Concentric bimetallic microjets by electrodeposition
Date of Issue2013
School of Physical and Mathematical Sciences
Self-propelled micro and nanosystems are at the forefront of nanotechnology research. Here we describe a method for fabrication of concentric bimetallic microjets via an electrochemical deposition route. These microjet engines consist of an inner platinum layer which is responsible for the catalytic decomposition of H2O2, which subsequently results in bubble-propelled movement. The outer copper layer allows for further functionalization of the microjet engines. These microjet engines are able to move at speeds of 7 bodylengths s-1 at fuel concentrations as low as 0.2% (wt.) of H2O2. The described method obviates the need to use physical vapor deposition (sputtering) and thus is applicable in any low-end equipped laboratory. Such an accessible method is expected to lead to a dramatic increase in the research activity on artificial self-propelled systems.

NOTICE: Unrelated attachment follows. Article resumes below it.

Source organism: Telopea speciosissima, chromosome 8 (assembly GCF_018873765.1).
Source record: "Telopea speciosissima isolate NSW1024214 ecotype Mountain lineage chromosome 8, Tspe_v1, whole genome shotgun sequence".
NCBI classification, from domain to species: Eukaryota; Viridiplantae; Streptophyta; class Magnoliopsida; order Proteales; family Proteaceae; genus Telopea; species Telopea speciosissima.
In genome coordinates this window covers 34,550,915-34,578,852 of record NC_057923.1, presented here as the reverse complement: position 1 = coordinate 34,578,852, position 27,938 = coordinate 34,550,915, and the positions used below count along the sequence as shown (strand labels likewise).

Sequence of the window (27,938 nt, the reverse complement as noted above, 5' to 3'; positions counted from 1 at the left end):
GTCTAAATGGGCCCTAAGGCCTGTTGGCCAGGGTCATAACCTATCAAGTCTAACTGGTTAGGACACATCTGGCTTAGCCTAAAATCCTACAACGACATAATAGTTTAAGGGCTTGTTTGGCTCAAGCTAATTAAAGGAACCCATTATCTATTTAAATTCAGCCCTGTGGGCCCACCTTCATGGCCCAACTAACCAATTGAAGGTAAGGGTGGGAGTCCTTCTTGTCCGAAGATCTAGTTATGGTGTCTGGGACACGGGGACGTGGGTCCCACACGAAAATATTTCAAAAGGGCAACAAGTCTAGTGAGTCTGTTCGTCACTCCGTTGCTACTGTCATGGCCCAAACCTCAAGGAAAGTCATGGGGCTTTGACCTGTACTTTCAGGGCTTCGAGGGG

© 2013 The Royal Society of Chemistry This is the author created version of a work that has been peer reviewed and accepted for publication by RSC advances, The Royal Society of Chemistry. It incorporates referee’s comments but changes resulting from the publishing process, such as copyediting, structural formatting, may not be reflected in this document. The published version is available at: [http://dx.doi.org/10.1039/c3ra23128c].